Below are the slides of my presentation earlier today at the Institut Jean Nicod (ENS Ulm). The atmosphere was very friendly and we had some pleasant discussions afterwards; some of the questions about the Statistics were surprisingly acute coming from non-specialists, for example questions on prior selection.
I shall be giving a talk at the SIGMA seminar of the Institut Jean Nicod (Ecole Normale Supérieure) tomorrow.
Topic: “Phylogenetic models of language diversification”
Where: IJN/LSCP seminar room, 29 rue d’Ulm, Paris
When: Wednesday October 6th, 11:00-12:30
The slides will be available on Slideshare tomorrow.
The Greek Stochastics Beta’ conference is ongoing. Apart from the trips to the beaches at the end of the day, one of the highlights so far was Garrett Hellenthal‘s talk on “A new statistical method to identify and date population admixture events using dense genetic variation data“.
The authors have studied human DNA from various populations around the world to detect admixture (basically, when one population receives genetic material from another population, as might happen for example after an invasion). They look at the 53 populations from the Human Genome Diversity Project and detect between which populations there has been admixture.
What is impressive is that by looking at recombination, they are able to date the admixture events. For example, looking at South American populations, they reconstruct admixture from Europeans dating back to the conquistadores. They also find a strong signal in several places around Central Asia for admixture from Mongolia shortly after the time of Gengis Khan.
The method can go back about 150 generations (or around 2000 B.C.). This will have fascinating implications in better understanding recent human history.
As part of the Paris-Montagne festival on the importance of making mistakes in scientific research, I attended a screening last night of Bonjour les morses (Hello walruses). Antonio Fischetti followed CNRS bioacousticians Thierry Aubin and Isabelle Charrier on an expedition to study walrus communication in the Arctic.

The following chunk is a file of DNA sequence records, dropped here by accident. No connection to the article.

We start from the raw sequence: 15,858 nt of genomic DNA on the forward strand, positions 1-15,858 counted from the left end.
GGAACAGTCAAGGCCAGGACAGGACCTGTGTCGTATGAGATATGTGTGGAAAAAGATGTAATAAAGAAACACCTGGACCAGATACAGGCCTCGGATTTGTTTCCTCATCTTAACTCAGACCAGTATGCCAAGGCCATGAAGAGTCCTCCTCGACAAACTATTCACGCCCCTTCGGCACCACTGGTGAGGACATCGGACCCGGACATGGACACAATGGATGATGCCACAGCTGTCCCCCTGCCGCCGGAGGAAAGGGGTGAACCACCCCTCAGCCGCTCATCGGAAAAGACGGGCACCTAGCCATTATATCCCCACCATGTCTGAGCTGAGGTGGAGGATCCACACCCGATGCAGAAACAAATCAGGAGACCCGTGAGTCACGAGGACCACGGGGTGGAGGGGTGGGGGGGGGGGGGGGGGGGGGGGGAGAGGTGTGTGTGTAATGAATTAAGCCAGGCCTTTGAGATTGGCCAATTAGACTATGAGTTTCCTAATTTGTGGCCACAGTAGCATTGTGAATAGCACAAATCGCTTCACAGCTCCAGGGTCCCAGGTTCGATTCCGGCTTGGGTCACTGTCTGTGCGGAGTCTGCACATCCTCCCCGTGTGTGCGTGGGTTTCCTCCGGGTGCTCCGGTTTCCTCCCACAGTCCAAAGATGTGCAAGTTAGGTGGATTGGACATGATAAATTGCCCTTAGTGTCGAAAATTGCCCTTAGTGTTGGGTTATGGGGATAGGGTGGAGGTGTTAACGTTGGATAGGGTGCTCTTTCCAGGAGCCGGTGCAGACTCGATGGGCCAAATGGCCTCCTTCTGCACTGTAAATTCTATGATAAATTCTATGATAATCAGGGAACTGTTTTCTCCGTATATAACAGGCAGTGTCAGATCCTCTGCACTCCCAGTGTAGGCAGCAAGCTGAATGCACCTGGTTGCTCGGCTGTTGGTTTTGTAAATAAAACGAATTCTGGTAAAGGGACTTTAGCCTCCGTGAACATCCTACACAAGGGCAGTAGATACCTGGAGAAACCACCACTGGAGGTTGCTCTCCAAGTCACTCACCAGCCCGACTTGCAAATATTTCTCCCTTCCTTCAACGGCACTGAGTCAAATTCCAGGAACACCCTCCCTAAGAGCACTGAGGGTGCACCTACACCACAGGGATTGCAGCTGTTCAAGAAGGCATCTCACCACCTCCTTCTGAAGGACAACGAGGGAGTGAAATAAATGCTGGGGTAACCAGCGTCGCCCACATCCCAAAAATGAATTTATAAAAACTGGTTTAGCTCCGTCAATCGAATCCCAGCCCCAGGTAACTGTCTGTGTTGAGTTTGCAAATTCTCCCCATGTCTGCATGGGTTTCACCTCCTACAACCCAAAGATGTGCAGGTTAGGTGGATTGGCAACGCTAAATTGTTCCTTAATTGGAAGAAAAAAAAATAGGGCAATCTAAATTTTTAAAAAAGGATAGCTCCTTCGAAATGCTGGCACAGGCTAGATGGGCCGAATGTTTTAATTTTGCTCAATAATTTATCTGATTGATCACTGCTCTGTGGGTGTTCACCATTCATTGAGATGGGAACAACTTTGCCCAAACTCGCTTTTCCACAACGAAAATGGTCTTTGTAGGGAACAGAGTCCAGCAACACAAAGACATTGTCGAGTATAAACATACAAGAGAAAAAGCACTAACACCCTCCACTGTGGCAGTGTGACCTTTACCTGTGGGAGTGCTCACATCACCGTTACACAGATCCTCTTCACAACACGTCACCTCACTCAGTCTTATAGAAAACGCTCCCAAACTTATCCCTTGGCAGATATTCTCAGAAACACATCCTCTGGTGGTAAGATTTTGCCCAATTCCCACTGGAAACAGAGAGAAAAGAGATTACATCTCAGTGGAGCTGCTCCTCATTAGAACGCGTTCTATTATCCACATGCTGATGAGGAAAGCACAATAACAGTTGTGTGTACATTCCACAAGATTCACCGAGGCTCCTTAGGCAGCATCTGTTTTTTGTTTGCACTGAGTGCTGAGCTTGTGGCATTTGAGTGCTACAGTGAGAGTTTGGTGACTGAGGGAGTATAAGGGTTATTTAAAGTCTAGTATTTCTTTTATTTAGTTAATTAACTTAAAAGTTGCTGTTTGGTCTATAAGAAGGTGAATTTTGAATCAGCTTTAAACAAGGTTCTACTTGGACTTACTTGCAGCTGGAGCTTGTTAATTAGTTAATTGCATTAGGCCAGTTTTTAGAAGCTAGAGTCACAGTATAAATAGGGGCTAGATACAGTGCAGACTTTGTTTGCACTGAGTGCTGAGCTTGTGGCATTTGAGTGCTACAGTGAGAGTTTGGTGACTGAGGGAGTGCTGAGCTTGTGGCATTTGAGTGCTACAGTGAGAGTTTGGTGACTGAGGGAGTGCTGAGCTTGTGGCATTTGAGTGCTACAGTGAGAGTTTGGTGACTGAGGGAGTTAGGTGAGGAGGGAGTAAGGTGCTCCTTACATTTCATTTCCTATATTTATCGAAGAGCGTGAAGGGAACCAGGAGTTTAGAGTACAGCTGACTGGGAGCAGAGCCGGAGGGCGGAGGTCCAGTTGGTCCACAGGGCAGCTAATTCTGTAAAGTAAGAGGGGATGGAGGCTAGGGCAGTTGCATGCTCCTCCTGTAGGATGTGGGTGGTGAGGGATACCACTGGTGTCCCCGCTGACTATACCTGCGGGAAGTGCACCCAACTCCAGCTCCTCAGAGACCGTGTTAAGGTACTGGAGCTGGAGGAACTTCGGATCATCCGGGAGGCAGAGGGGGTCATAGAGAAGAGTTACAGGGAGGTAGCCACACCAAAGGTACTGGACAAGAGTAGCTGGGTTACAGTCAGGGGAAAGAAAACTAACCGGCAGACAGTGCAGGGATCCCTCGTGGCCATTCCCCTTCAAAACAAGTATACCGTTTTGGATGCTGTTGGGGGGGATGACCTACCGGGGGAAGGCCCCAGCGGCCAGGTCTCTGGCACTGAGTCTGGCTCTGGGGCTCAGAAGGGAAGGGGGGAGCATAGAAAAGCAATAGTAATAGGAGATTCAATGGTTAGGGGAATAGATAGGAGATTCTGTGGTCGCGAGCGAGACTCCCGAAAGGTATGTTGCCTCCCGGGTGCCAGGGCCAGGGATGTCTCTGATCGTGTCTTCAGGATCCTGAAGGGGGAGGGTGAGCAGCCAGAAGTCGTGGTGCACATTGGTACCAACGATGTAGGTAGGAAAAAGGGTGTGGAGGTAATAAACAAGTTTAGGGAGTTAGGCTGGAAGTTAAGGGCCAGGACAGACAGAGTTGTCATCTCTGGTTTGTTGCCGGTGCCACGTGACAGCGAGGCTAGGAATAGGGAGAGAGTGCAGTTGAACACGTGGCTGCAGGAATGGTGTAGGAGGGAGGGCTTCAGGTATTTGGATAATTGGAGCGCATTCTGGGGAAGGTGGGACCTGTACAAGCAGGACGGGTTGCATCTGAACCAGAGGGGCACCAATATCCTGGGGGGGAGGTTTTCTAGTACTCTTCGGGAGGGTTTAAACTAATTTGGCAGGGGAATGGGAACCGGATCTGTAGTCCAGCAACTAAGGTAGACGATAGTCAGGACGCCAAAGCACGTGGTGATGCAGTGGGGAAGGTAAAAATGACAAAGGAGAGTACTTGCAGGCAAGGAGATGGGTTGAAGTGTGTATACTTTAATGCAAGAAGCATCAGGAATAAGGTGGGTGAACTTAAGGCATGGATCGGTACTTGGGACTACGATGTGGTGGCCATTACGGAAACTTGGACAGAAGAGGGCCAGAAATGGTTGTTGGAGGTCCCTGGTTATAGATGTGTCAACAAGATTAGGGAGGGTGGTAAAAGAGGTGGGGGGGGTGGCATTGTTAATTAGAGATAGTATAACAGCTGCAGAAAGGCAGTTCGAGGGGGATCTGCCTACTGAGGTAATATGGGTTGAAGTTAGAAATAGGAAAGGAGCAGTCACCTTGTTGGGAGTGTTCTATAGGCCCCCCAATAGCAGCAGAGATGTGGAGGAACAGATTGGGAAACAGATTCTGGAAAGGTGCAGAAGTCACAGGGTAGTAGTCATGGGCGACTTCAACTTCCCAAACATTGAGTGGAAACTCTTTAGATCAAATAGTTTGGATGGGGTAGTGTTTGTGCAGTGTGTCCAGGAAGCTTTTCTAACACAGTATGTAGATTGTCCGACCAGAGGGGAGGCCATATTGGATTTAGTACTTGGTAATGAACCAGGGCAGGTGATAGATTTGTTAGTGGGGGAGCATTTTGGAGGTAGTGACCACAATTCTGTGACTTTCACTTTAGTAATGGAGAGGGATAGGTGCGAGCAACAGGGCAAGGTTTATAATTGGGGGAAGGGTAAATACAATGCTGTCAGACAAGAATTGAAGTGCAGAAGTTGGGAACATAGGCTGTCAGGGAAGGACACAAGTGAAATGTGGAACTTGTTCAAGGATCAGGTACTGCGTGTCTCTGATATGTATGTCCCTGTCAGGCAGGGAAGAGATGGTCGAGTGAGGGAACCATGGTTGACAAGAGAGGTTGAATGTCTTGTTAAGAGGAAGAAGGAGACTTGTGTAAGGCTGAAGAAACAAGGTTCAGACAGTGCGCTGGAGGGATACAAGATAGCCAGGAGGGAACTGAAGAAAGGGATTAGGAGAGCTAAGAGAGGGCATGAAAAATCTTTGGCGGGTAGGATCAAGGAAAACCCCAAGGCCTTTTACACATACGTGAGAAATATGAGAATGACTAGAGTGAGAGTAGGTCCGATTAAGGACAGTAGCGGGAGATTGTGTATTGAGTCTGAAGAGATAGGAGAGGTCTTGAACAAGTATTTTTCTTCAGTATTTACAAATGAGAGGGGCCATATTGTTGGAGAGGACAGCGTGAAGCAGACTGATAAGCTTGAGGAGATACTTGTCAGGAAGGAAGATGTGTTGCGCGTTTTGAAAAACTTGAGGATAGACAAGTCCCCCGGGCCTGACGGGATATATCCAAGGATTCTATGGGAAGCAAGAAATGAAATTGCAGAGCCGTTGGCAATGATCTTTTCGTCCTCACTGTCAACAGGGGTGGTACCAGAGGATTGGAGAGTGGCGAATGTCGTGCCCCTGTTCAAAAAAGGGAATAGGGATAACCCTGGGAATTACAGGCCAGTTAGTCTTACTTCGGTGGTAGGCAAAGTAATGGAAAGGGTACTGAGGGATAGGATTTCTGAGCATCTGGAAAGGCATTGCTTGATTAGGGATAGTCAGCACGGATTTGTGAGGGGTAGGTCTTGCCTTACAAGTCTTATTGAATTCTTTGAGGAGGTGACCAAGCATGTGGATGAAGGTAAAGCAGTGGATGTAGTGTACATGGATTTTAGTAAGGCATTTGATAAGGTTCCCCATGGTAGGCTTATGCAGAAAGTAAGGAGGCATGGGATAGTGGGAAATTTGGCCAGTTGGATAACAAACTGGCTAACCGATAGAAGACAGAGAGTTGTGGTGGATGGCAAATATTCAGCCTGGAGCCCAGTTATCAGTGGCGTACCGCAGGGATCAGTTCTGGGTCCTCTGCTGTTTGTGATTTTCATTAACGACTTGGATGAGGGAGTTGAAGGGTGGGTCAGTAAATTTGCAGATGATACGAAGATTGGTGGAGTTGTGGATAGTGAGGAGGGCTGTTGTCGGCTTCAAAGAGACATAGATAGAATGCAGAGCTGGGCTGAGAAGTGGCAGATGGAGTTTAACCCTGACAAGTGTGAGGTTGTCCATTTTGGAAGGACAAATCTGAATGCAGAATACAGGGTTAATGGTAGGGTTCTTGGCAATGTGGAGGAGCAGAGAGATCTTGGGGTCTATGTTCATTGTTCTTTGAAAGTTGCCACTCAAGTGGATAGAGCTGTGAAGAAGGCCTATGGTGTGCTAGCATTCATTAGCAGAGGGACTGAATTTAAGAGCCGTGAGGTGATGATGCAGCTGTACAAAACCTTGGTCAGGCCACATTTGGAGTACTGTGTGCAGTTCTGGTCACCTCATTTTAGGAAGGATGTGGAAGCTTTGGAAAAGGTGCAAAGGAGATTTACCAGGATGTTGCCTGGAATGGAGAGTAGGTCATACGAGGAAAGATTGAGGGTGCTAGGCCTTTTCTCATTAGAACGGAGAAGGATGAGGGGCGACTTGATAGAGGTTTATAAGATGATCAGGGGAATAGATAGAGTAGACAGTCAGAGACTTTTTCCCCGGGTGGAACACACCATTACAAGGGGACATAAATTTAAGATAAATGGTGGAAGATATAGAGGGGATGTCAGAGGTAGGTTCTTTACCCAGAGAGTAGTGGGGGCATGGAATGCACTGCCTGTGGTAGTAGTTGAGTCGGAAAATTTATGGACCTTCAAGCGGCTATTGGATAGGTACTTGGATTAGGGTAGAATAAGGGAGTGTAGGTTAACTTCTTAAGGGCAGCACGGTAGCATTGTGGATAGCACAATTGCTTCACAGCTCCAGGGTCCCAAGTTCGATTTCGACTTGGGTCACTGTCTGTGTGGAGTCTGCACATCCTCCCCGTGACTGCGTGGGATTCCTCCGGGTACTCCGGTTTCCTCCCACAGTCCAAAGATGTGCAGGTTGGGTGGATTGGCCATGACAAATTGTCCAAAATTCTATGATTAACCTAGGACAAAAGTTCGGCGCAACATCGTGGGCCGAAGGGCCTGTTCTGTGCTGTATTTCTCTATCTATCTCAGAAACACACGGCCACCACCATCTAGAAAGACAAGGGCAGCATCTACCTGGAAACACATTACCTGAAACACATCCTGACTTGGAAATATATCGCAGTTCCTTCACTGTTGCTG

The film is unique in that the expedition failed rather miserably: after spending two weeks stuck at the base due to bad weather, the team was finally able to go out. On the second day, they were stranded on an iceberg because the ice had moved. They spent 60 hours waiting for rescue, with no shelter and close to no food. The team members remained surprisingly calm, considering that there was a non-zero probability that they would all freeze to death. They were eventually rescued by a helicopter, but had to abandon all their equipment.
There cannot be many other documentary films on castaways, for obvious reasons. But the main interest of the film was to show that science does not always work as planned; it also served as a reminder that field research is not a piece of pie. Another screening, followed by a discussion with Aubin and Charrier, will take place this Saturday at 5.30pm at the Paris École Normale Supérieure.
Omiros Papaspiliopoulos gave a talk yesterday at the Big MC seminar on “Making black boxes out of black boxes – the Bernoulli Factory problem and its applications”, inspired by this paper with Latuszynski et al..
The problem is very easy to state: suppose you have a -coin (i.e. which has probability of landing on Heads), where is unknown. How can you use that coin to simulate from a , where is some function? You can toss the coin as many times as you need.
If you choose the constant function , the problem is quite easy, and from there, you can get any other constant function. The class of functions for which a solution exists is quite large and includes, for example, . However, amazingly, there is no algorithm which works for . This statement provoked some disbelief in the audience, and several of us tried (and failed) to prove Omiros wrong while he was giving details of the proof, which is quite technical.
The second part of the seminar was a nice presentation by Pierre Jacob on Andrieu et al.’s paper on Particle Markov Chain Monte Carlo which was read at the RSS last autumn.